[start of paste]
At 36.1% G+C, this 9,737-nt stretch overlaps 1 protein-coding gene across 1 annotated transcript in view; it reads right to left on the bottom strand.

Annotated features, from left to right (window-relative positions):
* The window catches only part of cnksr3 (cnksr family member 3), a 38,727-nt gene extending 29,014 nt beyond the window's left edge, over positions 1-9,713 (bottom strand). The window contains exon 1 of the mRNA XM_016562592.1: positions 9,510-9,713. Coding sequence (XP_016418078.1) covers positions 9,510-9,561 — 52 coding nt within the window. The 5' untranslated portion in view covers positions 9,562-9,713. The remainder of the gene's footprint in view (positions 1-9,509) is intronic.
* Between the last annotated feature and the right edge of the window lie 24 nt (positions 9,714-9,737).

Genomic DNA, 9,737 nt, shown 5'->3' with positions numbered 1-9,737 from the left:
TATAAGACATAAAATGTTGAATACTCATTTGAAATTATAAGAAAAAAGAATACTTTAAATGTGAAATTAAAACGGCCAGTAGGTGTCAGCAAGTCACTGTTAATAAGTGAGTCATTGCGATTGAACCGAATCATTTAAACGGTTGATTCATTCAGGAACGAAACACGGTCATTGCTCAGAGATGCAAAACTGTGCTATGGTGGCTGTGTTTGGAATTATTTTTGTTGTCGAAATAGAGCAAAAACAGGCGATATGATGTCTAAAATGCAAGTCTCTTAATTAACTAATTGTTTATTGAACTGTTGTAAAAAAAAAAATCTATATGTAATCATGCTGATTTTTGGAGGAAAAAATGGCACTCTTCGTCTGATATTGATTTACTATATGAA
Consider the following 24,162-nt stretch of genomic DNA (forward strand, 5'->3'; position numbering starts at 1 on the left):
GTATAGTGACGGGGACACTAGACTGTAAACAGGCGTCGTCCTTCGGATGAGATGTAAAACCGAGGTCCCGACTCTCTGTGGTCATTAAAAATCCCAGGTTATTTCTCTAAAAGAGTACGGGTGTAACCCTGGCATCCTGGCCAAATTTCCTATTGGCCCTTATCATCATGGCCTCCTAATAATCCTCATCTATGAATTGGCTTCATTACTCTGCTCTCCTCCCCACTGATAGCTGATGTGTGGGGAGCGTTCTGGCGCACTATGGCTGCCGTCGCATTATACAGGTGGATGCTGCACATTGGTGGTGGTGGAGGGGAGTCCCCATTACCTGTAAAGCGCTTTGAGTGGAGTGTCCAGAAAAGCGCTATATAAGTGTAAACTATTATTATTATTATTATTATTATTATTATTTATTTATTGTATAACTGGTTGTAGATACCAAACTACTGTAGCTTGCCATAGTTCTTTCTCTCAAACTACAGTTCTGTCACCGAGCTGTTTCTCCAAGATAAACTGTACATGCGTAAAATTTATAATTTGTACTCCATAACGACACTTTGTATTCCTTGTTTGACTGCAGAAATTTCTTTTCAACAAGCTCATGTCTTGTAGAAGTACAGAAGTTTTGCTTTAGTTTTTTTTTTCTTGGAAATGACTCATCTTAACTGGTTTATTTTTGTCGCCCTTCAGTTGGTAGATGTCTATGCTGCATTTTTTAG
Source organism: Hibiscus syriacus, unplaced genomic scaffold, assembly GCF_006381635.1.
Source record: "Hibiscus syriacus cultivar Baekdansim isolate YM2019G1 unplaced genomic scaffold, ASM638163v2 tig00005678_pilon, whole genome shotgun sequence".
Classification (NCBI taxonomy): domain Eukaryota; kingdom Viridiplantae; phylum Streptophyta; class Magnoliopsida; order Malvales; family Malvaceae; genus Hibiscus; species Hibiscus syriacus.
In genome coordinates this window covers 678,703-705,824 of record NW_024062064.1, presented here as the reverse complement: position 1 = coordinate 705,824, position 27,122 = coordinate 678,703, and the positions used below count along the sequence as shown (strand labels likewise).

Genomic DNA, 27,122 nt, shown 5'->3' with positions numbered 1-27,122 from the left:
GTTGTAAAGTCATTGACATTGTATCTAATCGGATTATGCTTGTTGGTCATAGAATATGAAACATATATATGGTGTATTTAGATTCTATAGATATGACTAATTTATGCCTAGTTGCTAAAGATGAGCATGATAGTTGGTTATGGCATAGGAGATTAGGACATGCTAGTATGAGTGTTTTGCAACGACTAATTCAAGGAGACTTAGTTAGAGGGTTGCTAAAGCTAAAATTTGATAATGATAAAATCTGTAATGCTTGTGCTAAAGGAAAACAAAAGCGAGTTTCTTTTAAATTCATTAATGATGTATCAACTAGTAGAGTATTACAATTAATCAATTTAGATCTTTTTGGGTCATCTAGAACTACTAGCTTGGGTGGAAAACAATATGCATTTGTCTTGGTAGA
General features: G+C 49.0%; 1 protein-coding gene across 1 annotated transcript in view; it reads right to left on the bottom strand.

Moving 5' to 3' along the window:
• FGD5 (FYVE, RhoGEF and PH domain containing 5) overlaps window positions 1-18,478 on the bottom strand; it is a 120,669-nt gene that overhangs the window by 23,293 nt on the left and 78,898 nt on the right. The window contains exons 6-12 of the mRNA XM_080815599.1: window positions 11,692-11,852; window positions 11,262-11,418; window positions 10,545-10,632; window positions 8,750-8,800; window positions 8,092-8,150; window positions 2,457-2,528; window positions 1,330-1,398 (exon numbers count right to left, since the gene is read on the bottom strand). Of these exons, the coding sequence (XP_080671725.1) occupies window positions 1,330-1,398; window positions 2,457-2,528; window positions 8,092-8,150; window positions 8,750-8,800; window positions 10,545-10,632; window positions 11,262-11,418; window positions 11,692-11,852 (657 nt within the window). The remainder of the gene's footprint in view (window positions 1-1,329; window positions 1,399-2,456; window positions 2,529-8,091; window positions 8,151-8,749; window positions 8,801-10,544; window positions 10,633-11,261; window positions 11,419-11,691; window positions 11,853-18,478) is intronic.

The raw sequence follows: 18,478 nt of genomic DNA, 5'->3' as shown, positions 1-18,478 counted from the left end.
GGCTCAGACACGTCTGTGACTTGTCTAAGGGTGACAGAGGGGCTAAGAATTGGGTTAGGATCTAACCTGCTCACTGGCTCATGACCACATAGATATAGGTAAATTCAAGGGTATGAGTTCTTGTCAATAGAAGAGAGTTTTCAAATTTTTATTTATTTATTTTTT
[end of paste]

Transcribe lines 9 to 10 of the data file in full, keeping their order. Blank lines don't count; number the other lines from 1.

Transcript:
Source organism: Hibiscus syriacus, unplaced genomic scaffold, assembly GCF_006381635.1.
Source record: "Hibiscus syriacus cultivar Baekdansim isolate YM2019G1 unplaced genomic scaffold, ASM638163v2 tig00005678_pilon, whole genome shotgun sequence".